Here’s a positive trend stemming from Healthcare Reform legislation: In states that expanded Medicaid under the Affordable Care Act, low-income adults were more likely to see a doctor, stay overnight in a hospital and receive their first diagnoses of diabetes and high cholesterol, according to a study published by Kaiser Health News.
Patient responsibility has become an essential component of healthcare reform—and of battling these chronic medical conditions. According to the Kaiser study, people who were diagnosed with diabetes rose from 8.3 percent before Medicaid expansion to nearly 13 percent after expansion. In non–expansion states, the diabetes diagnosis dropped slightly.
“The results provide compelling evidence that states that expanded Medicaid did a very, very good thing for their citizens, because those who got coverage are now more likely to get medically necessary care when they need it,” said Vernon Smith, a Medicaid expert and principal with consulting firm Health Management Associates.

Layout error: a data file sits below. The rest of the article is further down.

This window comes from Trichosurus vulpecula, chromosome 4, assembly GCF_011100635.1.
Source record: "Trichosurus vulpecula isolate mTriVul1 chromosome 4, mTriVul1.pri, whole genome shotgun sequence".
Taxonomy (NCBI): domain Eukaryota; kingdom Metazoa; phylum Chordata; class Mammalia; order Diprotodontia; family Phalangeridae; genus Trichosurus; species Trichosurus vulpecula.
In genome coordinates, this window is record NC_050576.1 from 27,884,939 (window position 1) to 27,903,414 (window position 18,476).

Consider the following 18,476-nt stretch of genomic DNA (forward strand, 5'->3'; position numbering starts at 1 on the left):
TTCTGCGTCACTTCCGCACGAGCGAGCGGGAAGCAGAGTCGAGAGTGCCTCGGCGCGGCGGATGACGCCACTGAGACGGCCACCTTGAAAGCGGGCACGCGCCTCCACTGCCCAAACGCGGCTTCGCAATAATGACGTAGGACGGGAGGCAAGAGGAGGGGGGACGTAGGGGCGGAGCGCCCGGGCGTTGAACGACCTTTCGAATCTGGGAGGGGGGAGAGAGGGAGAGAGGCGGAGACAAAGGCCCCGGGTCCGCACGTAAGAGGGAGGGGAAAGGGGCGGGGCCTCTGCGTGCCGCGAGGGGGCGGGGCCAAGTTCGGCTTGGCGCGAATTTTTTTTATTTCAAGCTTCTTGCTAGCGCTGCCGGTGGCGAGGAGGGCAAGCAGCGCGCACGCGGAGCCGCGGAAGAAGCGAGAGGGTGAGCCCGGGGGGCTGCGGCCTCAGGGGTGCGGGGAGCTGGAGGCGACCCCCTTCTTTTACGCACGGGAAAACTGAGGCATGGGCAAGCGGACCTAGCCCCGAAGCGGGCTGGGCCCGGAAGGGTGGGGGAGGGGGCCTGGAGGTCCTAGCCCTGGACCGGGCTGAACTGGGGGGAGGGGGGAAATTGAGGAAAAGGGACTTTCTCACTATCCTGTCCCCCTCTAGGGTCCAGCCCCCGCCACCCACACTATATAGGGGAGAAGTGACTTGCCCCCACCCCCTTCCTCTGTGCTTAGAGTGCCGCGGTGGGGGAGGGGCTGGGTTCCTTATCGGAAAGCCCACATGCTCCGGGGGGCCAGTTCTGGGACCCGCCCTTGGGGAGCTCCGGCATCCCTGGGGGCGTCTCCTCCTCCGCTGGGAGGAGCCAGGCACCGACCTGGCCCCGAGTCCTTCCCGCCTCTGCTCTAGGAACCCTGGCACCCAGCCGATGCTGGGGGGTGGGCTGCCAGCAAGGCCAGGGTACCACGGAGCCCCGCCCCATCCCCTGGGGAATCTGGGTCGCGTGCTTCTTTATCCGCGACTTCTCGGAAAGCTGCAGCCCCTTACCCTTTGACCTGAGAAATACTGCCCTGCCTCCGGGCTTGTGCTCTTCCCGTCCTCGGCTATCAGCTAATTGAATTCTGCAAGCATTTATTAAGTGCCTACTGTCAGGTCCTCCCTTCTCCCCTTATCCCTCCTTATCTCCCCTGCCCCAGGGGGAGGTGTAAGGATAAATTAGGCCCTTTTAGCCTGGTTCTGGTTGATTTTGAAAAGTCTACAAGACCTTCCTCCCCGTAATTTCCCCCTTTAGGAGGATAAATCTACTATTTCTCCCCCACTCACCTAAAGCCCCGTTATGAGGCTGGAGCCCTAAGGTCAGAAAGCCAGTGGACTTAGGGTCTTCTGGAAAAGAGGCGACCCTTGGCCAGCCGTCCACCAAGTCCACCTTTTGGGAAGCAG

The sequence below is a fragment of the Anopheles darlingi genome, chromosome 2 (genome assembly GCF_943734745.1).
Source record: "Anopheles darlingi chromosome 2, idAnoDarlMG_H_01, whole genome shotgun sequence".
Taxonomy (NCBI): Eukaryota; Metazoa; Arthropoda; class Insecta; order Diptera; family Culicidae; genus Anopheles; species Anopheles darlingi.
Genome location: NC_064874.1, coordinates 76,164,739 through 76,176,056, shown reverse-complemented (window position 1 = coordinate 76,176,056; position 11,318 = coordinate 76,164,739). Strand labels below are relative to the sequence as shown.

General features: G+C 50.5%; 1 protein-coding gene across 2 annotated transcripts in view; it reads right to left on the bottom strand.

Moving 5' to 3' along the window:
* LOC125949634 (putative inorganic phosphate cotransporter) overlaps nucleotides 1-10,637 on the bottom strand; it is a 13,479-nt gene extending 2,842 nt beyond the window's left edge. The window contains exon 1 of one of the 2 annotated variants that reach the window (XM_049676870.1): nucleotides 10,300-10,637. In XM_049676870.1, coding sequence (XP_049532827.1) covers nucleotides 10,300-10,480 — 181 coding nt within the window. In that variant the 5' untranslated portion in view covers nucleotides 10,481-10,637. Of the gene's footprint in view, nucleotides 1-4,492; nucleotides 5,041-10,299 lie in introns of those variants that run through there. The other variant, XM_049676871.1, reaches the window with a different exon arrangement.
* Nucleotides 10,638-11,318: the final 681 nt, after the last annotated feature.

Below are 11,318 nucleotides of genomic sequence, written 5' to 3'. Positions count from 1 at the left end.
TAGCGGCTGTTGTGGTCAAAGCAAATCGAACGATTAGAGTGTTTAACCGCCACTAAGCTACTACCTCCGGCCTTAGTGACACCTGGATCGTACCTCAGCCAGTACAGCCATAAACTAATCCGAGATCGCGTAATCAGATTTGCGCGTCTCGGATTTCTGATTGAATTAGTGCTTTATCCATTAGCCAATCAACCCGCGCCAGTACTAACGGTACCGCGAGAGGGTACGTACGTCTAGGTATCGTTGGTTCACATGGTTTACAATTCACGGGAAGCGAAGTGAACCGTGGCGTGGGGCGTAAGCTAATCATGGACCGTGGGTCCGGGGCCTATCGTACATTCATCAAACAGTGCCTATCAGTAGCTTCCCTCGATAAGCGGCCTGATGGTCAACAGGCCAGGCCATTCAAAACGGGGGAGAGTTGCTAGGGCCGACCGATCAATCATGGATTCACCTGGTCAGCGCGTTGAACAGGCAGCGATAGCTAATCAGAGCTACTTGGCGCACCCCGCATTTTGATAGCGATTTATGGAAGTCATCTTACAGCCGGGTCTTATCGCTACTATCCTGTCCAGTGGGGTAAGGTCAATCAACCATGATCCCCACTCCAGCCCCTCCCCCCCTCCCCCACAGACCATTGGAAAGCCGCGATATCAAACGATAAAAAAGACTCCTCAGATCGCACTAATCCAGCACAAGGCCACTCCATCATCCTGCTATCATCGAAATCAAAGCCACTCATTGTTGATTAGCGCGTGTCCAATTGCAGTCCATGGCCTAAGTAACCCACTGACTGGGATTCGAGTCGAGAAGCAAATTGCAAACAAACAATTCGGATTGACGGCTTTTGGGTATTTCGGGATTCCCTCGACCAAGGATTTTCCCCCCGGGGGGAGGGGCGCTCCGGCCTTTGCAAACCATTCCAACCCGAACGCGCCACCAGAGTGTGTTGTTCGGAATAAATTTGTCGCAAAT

Medicaid enrollment has risen past 70 million people since states began expanding the program in 2014 using federal funding. Medicaid rolls have grown by more than 14 million people in that time. Opponents of expansion have cited many reasons why states should not expand the program including fiscal concerns and doubts about Medicaid’s effectiveness in improving health to the poor.
While fiscal concern is certainly warranted, greater use of health services among low-income adults is clearly paying dividends, and will continue to do so in the future. The increased detection of chronic health conditions under the Medicaid expansions could have important implications for both population health and national healthcare spending if it leads to improved management and control of these conditions.
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